The Indie Band Survival Guide The Complete Manual for the Do-It-Yourself Musician

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  • Edition: 1st
  • Format: Paperback
  • Copyright: 2008-08-05
  • Publisher: St. Martin's Griffin
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The Indie Band Survival Guideis the ultimate resource for musicians looking to record, distribute, market, and sell their music for less than most rock stars spend on green M&M's. Musicians and web gurus Randy Chertkow and Jason Feehan cover every step of the process. With nothing but creative talent and the Web, they've gotten tens of thousands of fans for their band, in addition to being hired to write music for film, television, theater, and other media.Randy Chertkow (by day, a tech expert) andJason Feehan(by day, an attorney) are lead members of Beatnik Turtle, a rock band based in Chicago, Illinois. Beatnik Turtle plays live, has produced eighteen albums, written music for TV, films, comedy shows at Second City, and has licensed music to ABC Familyall without a label.For the first time ever, it's now possible for musicians to find success without a record label. With the Internet, musicians can record, distribute, market, and sell their music for a lot less than most rock stars spend on average. Unfortunately, most musicians don't know where to begin. InThe Indie Band Survival Guide, musicians and web gurus Randy Chertkow and Jason Feehan cover every step of the process. With nothing but talent and the Web, they've gotten tens of thousands of fans for their band, in addition to being hired to write music for film, television, theater, and other media, and hope to pass on the guidelines and tips they've acquired in the process."The Internet is an extraordinary opportunity for musicians to make and profit from their music. This clearly written and comprehensive book shows exactly how. A perfect balance between the mess of the law and the promise of the technology, it should be read by anyone who wants to take their talent and share itfor the love of sharing, or for the profit."LawrenceLessig, author ofCode, professor at Stanford Law School, founder of the Center for the Internet and Society, and CEO of the Creative Commons project "Finally! A comprehensive and practical guide for musicians that explains how to navigate today's music world without a label."Derek Sivers, founder of CD Baby and HostBaby "If they gave out Grammys for music career books, Randy and Jason should surely win one. TheirIndie Band Survival Guideis a must-read resource for any musician wanting to take the independent path to successwhich, these days, is the only way to go. Networking, branding, Internet promotion, live gigs, distribution, publicity . . . they cover it all."Bob Baker, author ofGuerrilla Music Marketing Handbookand founder of TheBuzzFactor.com "A fabulous & comprehensive 101 guide for any musician trying to make it in the crazy 'new' Music Business."Ariel Hyatt, founder of Ariel Publicity & Cyber PR "A practical, down-to-earth guide for bands working in the real world."Brian Austin Whitney, founder of the Just Plain Folks musician network "In this indispensable guide for indie musicians, Chertkow and Feehan, lead members of the Chicago band Beatnik Turtle, explain how they have managed successfully to get their music out to the public, to produce four albums, to build a huge following and to write music for television shows and theater without the benefit of a record label. Covering topics such as building a brand, networking, Web site, getting booked, playing live and getting publicized, Chertkow and Feehan pass along advice that, while sometimes self-evident, encourages bands to exploit the Internet and to become Web savvy to make a name for themselves. For example, in illustrative detail they spell out clearly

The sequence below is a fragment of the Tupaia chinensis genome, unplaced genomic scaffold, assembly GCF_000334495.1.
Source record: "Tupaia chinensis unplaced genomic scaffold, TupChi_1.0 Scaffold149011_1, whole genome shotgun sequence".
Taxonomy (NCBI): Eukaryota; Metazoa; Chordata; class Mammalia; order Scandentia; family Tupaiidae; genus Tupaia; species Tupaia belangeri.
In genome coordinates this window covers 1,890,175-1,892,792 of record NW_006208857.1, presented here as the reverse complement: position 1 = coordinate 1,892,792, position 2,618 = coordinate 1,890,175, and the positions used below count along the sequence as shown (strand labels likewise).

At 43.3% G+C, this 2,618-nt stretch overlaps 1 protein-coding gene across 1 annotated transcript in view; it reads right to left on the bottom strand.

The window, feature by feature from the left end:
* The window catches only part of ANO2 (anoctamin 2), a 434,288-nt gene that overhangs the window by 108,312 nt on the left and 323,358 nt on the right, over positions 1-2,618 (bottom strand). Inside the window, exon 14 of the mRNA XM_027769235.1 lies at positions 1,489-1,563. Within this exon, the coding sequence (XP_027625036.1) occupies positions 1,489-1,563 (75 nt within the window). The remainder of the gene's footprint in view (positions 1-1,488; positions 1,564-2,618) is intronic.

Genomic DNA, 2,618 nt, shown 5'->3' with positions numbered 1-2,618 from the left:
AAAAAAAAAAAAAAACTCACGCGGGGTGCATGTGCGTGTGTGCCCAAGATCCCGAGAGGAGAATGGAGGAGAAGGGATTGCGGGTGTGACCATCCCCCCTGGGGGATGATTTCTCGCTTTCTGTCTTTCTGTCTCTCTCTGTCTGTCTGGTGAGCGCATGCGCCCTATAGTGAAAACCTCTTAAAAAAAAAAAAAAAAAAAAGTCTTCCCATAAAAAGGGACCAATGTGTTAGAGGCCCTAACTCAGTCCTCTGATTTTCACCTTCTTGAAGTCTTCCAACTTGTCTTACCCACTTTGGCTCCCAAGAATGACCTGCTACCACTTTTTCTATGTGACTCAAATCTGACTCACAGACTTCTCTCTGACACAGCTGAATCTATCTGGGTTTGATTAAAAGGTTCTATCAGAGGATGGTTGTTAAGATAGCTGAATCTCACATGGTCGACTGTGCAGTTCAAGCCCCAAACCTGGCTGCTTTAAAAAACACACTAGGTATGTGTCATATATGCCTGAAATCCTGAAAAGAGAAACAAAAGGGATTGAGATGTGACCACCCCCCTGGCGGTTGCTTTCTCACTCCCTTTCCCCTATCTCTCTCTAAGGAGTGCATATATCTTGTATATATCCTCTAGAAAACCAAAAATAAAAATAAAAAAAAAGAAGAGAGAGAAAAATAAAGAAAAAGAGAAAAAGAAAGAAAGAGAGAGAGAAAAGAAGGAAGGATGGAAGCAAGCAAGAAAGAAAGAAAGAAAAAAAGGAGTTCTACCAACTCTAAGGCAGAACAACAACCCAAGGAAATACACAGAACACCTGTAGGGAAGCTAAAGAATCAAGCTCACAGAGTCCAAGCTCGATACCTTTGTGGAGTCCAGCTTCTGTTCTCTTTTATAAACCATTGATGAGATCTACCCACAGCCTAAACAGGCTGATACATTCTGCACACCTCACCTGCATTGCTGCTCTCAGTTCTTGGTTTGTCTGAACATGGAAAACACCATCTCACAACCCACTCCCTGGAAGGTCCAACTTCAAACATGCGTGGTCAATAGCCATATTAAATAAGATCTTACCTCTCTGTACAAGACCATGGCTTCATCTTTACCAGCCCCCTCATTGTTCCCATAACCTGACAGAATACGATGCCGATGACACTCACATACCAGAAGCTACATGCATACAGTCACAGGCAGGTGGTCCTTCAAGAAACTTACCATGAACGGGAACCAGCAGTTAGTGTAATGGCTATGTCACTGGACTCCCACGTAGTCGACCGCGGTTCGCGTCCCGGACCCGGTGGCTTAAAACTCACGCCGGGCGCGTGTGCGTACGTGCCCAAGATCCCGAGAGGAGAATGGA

Author Biography

Randy Chertkow (by day, a tech expert) and Jason Feehan (by day, an attorney) are lead members of Beatnik Turtle, a rock band based in Chicago, Illinois. Beatnik Turtle plays live, has produced eighteen albums, written music for TV, films, comedy shows at Second City, and has licensed music to ABC Family?all without a label.

Table of Contents

There Has Never Been a Better Time to Be a Musicianp. 1
Get Preparedp. 17
Your Networkp. 19